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Downsizing 6" woodstove to 5" flue liner and other issues

Post in 'The Hearth Room - Wood Stoves and Fireplaces' started by wvbrad, Jan 20, 2006.

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  1. wvbrad

    wvbrad New Member

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    Jan 20, 2006
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    Hello,

    I've been lurking for quite a while, and now I need some help! I recently installed a Sierra wood stove with a 6" outlet. My chinmey is used for our oil furnace, so I needed to install a liner. My flue is 6" x 11"(?) ID, and I thought I could drop in a 6" flexible liner inside the flue and use both fuels and they would both have separate chimneys.

    Well, things did not go as planned. I got most of the liner throught the flue with lots of pulling, but when we got most of it down, the top 10' section got pulled apart. We couldn't pull the rest of the 20' back out, so we removed the 10' top section and installed the liner to the stove. The stove is working fine, but the liner is partially blocking the pipe where the furnace vents into the chimney. Also, the flexible liner snakes up the chimney and surely blocks the furnace from venting properly. We only use the furnace as a backup, but it does come on in the early morning.

    Here are my questions: how bad is my current situation? Can I remove the 6" liner and replace it with a 5" liner reduced at the stove? I'm wondering how this is affecting my furnace- it seems to be drafting well enough, but will it cause damage to the furnace or worse, damage to the house/us?

    Thanks so much for the help!!!

    Brad

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  2. PAfluedoctor

    PAfluedoctor New Member

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    Brad,

    The short answers: Current situation is bad, yes remove the liner, no don't down size it to 5 inch, yes it could cause a problem with the furnace in multiple areas.

    Now a little explanation. IF I'm understanding you correctly you have an 8 x 13 flue with a terra cotta liner with inside measurements of 6 x 11. You tried to drop a 6 inch liner inside the tc to connect to your wood stove and then the oil furnace would vent around the outside of the stainless liner but inside the terra cotta in the same chimney. Upon trying that the stainless liner came apart in the chimney and it doesn't even reach to the top of the flue now. Yes??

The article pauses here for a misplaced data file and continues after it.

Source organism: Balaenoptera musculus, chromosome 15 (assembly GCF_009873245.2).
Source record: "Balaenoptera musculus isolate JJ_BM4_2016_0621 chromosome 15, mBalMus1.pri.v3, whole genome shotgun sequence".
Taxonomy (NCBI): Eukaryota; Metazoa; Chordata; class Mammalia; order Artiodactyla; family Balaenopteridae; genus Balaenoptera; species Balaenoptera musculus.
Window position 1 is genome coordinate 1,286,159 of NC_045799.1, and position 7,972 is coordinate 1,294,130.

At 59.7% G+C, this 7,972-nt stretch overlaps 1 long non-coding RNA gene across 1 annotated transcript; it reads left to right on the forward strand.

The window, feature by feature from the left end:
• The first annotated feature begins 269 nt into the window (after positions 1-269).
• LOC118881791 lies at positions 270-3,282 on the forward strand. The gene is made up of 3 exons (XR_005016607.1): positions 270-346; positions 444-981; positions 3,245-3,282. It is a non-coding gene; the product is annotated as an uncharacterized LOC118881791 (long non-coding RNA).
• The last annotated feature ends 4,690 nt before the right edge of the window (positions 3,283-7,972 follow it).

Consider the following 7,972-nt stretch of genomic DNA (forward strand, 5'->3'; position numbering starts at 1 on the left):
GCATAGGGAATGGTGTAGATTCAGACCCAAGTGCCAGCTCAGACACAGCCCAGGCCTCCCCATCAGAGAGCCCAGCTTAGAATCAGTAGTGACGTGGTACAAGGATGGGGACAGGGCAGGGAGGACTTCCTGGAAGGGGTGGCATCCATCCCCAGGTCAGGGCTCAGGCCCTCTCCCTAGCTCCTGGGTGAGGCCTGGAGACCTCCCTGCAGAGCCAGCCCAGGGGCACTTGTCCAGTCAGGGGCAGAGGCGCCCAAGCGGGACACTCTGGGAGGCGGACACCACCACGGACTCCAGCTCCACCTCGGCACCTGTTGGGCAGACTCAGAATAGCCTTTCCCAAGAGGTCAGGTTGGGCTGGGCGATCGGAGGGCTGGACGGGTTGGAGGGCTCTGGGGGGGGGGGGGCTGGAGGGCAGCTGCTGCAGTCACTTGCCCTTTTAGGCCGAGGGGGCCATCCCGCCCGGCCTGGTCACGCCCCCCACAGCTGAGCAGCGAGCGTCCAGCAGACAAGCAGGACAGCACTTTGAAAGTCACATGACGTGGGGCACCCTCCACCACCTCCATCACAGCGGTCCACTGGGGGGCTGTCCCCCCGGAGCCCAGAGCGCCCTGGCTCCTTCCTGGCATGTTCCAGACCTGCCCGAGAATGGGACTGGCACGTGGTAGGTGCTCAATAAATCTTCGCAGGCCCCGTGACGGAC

You need to remove the stainless - somehow, and start over. Try lowering a rope with a hook on it down through the inside of the stainless, hook it on the T and try pulling it up and out. You're not supposed to have a solid fuel appliance sharing the flue with another appliance. You're also not supposed to vent one around the outside of the other. You have created a situation where the oil furnace may not be able to vent properly and will push carbon monoxide back in the house and the wood stove could produce enough build up in the top section of the chimney, where the stainless fell apart, to block any furnace exhaust that made it that far from getting out the top of the chimney.

    Like I said, get the stainless out, hook up the furnace like it used to be and either build a new chimney for the wood stove or at least call a someone in your area who can show you the right way to do this. Try www.csia.org and see if they have any listings for your area. Depending on the actual size of your chimney it may be possible - MAY BE, to put two 6 inch liners in the current chimney. Good luck.
  3. Todd

    Todd Minister of Fire

    Joined:
    Nov 19, 2005
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    Lake Wissota
    Brad,
    They also make a 5.5" liner. I had the same problem getting a 6" liner down so I bought a 5.5" and it drafts great. But don't do this if your sharing the same flue with your furnace. Like the prior post said its bad!
  4. PAfluedoctor

    PAfluedoctor New Member

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    Just fyi - many times a 6 inch liner will fit inside an 8 x8 or 8 x 13 terra cotta if there are no major offsets or bends inside the current liner. However, liners for solid fuel appliances are to be insulated and when you add the extra room for the insulation it no longer works.
  5. webbie

    webbie Seasoned Moderator Staff Member

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    Loc:
    Western Mass.
    Pretty bad!

    You can get ann oval or even rectangle liner, but you cannot use the same flue for both those appliances cause it is not sized for both.....in other words, you'd need to be able to get two 6" flues down there.

    Even if we give you the benefit of 5.5", you'll never get two of them down!

    What they call 8 x 12 flues are usually about 6.25 x 10.5 ID.
  6. wvbrad

    wvbrad New Member

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    Everyone,

    Thanks for your help. I kinda knew that this wasn't exactly the correct way. What about using a 'power flue' for the oil furnace? I've heard of these, and you can supposedly vent them out a window? I could do this in my basement, but I don't know if it would be worth it.

    Thanks again.

    Also, did I understand correctly that downsizing to a 5" flue is not a good idea? What if I downsize it right from the stove???
  7. PAfluedoctor

    PAfluedoctor New Member

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    Don't downsize the stove or the oil furnace for that matter.

    Power venters are acceptable but be aware that they can also cover the side of your house with oil soot if there is a problem at some point. Save the money from that and put up a second chimney. Masonry or class A.
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